Walks to the creek in winter remind me of being a kid growing up playing in the woods and streams. Today the mineral smell of standing water and boggy decomposition flung me right back to being ten years old and scooping gelatenous masses of polywog eggs out of still water. The clumps broke apart and slimed my hands as I dropped them into a bucket of water before toting the survivors home to hatch in a fish tank in the garage.
I always find some sort of treasure, usually old broken bottles, mostly of the hootch-holding variety. Today I found an amber jug with the words “white fleece” around its top. Nearby was the bottom of the bottle. I looked online but couldn’t trace the bottle’s provenance. The name make me think of fabric softener—but did that ever come packaged in amber jugs? A mystery for sure.
The sound of the creek relaxes me—some day I’ve love to live near moving fresh water—and I like to walk up the creek in my wellies and feel the current against my feet and legs. Today the water was fast and churning grey from our recent snowmelt and rain.
I have happy memories of the creek being the site of my first adventures with Tucker. When he was a tiny pup we’d walk down there, him absorbing the important lessons of following and staying close to me that have made him such an excellent off-leash trail dog. He’d stop and sniff stumps, memorizing the scents of the native foxes and beginning to understand his territorial responsibilities. I’d coax him up and over fallen trees—massive obstacles to legs just a few inches long—him gaining confidence and learning to trust that I wouldn’t hurt or put him in danger. Trips to the creek laid a good foundation for our partnership.
Eventually I restricted Tuck’s range to within sight of the homestead when I installed his invisible fence. He still has acres to patrol, but his winter visits to the creek are now just memories.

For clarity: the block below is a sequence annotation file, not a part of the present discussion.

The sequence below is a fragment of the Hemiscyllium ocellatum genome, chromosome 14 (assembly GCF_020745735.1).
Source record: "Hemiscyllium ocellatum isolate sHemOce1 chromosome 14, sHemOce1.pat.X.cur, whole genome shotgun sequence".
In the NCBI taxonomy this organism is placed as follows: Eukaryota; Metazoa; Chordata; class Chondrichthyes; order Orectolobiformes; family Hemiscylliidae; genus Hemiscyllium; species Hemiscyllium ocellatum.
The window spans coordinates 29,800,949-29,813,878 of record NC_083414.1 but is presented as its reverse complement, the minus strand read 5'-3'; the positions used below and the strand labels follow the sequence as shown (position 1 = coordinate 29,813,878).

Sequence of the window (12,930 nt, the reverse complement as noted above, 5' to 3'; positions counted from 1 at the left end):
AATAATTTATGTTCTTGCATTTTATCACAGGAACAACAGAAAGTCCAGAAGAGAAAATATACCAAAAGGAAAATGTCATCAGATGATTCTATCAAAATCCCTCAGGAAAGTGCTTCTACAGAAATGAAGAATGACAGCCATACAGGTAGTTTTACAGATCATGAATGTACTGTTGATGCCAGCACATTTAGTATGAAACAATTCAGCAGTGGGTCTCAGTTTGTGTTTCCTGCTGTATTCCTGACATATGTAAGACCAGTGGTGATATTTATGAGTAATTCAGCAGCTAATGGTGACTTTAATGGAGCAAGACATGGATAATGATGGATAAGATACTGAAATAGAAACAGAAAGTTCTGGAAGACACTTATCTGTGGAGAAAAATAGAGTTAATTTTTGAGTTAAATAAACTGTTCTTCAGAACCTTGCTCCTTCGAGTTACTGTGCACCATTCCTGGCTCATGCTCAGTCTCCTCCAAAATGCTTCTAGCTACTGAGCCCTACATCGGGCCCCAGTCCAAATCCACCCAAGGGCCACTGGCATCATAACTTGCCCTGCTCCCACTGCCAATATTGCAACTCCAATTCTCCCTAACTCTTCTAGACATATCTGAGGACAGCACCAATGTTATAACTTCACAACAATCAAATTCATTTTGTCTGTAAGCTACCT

I spotted real treasure today with this small yellow feather. Despite being only about four inches long, against the brown leaves it stood out to me like a beacon. I tucked it into my pocket, to add to my collection, and once home identified it as a wing feather from a northern flicker.
At some point I approached what I was sure was a horse-sized skull buried in the creek gravel. I got very excited, but turns out it was just a plastic bag. Seeing it brought to mind a hike I took up a creek in the Blue Ridge with friends the summer before I went to college. We got to a very tricky part that was basically just scrambling up a sheer rock face covered with rushing water. As I started to climb I slipped and fell backward into a pool of water, hitting my hip and injuring it for for what would turn out to be years to come. I was in great pain, but when I went to heave myself up I turned and saw that I’d splashed down right next to a dead dog, pale and decomposing in the water.
Maybe the winter colors of the creek really are all about death and decay. Regardless, or maybe because of this, I love this winter creek’s color palette best—when the water and leaves combine to give me new appreciation for a subtle layering of browns spiked with an occasional acid green, bone white or flicker gold. It takes work to seek out inspiration in winter, the season of sleeping rot, but each time I walk to the creek I find something beautiful.